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Recently I used the word morally as an adjective formed from the noun moral. The concept I wanted to describe was that some statement is morally correct if you are able to agree with it intuitively but you don't necessarily have evidence or proof for it. So the statement would be a moral of some precise story (meaning evidence or proof).

Then it was pointed out to me that this might not be correct because morally is usually understood as referring to morality. So I looked it up in the dictionary and, indeed, I weren't able to find the meaning I wanted. So my questions are:

  1. Is it correct to use word morally in the meaning I referred to above?
  2. More generally, how do I know that words I form (e.g. by deriving adjectives from nouns) are correct? Is it enough to look in the dictionary and by not finding the word there, could I conclude that the word (or some special meaning of the word) indeed does not exist?
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3 Answers 3

up vote 4 down vote accepted

You are likely to be misunderstood if you use it in that way.

I think part of the problem is that you are using (or at least defining) the noun moral in an odd way. To me it is not the 'proof' or 'evidence' of a story: it is the lesson that is embodied in the story. (Perhaps you mean that the story is 'proof' or 'evidence' of the moral - that makes more sense, but I would not think of it as either 'proof' or 'evidence', just as 'exemplification').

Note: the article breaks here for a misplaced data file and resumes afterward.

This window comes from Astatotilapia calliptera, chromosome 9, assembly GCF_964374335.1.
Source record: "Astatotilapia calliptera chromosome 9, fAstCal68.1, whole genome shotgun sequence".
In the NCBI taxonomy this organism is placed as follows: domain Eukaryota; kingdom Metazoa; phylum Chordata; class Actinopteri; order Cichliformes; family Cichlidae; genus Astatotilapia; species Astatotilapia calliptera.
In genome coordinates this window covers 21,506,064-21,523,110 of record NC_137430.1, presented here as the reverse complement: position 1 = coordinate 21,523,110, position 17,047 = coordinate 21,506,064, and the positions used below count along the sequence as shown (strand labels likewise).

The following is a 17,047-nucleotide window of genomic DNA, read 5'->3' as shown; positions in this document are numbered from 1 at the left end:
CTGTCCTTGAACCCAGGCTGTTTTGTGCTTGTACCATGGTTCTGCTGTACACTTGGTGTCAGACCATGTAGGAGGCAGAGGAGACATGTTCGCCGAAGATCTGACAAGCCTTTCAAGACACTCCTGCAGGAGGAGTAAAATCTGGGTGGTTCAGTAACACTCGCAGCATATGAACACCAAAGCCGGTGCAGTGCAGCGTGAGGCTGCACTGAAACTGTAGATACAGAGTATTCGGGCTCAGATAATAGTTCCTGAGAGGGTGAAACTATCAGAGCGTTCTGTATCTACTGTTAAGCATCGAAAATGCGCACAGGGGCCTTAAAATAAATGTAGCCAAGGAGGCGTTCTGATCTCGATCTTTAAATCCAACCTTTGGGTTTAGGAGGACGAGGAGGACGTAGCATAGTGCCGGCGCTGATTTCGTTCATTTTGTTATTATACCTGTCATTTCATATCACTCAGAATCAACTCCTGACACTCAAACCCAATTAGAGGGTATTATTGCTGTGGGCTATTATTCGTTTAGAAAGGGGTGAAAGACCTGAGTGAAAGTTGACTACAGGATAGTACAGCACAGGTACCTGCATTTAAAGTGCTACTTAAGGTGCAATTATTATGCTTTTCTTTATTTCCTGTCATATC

So I think for you the link to 'moral' is "I don't have a story to back this belief up". I am fairly confident that you will not be understood in that sense unless you give a lot of context.

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Thank you Colin, this is helpful. So even the word itself might be correct, the semantic usage might not be (or at least might not be understood). I guess only experience can help me in this regard. As for the second paragraph: yes, I was talking about the story in a (quite liberal) meaning of proof/evidence. –  Marek Nov 16 '10 at 11:42
    
Absolutely; this is a good answer. –  Noldorin Nov 22 '10 at 10:30

Interestingly, your definition

you are able to agree with it intuitively but you don't necessarily have evidence or proof for it

pretty closely describes a jargon usage of morally in mathematics. It’s a comparatively recent usage, I think, and somewhat subfield-specific. It typically describes a statement which isn’t itself true, but succinctly captures the gist of a more complicated statement that is actually true. E.g.:

Giving a grading on A corresponds at least morally to giving a C-action on spec(A).

This is morally correct but technically wrong, as pointed out in Jose's answer and the comments to the question (including yours).

These and many more examples can be found at mathoverflow; Eugenia Cheng has an essay on the topic.

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Oh, math... +1! –  user730 Dec 13 '10 at 5:05
    
Ah, it's quite possible that this is where I got it from (either math or physics discussions). So do you think it's fine using it at least in these fields? Or do you agree with Colin that I am likely to be misunderstood? –  Marek Dec 13 '10 at 9:25
    
If you are really stuck on this usage, you should italicize it initially and provide the intended meaning -- like a philosophical essay which redefines or coins words for a specific case. –  willoller Apr 21 '11 at 18:25
  1. Yes, it is correct. Merriam-Webster lists morally as the adverb for of moral.
  2. Checking a dictionary is a pretty good way to be sure. You could also search a corpus (or Google it) to see if anyone else uses the word.
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1  
Thank you. I guess I should check more dictionaries and also google for it. Will do next time. –  Marek Nov 15 '10 at 18:12
    
It's grammatically correct, but its semantic usage is incorrect in this case. –  Noldorin Nov 15 '10 at 20:50

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